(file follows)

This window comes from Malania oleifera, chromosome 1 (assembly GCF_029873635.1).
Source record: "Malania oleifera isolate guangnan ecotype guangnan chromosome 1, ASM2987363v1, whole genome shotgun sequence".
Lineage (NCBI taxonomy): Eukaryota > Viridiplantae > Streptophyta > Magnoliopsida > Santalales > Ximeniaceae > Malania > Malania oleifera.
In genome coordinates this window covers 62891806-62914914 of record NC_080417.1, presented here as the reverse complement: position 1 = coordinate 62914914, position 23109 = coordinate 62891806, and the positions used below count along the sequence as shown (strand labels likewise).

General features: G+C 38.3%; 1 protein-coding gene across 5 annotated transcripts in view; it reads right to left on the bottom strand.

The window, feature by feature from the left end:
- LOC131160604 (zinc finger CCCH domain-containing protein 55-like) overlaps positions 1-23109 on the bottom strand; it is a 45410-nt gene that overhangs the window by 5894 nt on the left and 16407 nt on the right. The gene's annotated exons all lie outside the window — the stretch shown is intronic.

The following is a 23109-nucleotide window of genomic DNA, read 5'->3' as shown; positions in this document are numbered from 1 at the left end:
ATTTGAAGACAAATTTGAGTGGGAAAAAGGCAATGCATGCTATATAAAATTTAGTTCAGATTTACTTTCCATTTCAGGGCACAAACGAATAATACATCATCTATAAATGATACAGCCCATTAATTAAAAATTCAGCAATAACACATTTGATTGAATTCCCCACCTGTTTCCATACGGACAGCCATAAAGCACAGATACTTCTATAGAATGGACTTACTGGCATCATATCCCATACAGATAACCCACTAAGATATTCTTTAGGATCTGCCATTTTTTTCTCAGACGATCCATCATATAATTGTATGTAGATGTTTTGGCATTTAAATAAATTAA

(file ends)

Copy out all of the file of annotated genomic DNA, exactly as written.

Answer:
This window comes from Malania oleifera, chromosome 1 (assembly GCF_029873635.1).
Source record: "Malania oleifera isolate guangnan ecotype guangnan chromosome 1, ASM2987363v1, whole genome shotgun sequence".
Lineage (NCBI taxonomy): Eukaryota > Viridiplantae > Streptophyta > Magnoliopsida > Santalales > Ximeniaceae > Malania > Malania oleifera.
In genome coordinates this window covers 62891806-62914914 of record NC_080417.1, presented here as the reverse complement: position 1 = coordinate 62914914, position 23109 = coordinate 62891806, and the positions used below count along the sequence as shown (strand labels likewise).

General features: G+C 38.3%; 1 protein-coding gene across 5 annotated transcripts in view; it reads right to left on the bottom strand.

The window, feature by feature from the left end:
- LOC131160604 (zinc finger CCCH domain-containing protein 55-like) overlaps positions 1-23109 on the bottom strand; it is a 45410-nt gene that overhangs the window by 5894 nt on the left and 16407 nt on the right. The gene's annotated exons all lie outside the window — the stretch shown is intronic.

The following is a 23109-nucleotide window of genomic DNA, read 5'->3' as shown; positions in this document are numbered from 1 at the left end:
ATTTGAAGACAAATTTGAGTGGGAAAAAGGCAATGCATGCTATATAAAATTTAGTTCAGATTTACTTTCCATTTCAGGGCACAAACGAATAATACATCATCTATAAATGATACAGCCCATTAATTAAAAATTCAGCAATAACACATTTGATTGAATTCCCCACCTGTTTCCATACGGACAGCCATAAAGCACAGATACTTCTATAGAATGGACTTACTGGCATCATATCCCATACAGATAACCCACTAAGATATTCTTTAGGATCTGCCATTTTTTTCTCAGACGATCCATCATATAATTGTATGTAGATGTTTTGGCATTTAAATAAATTAA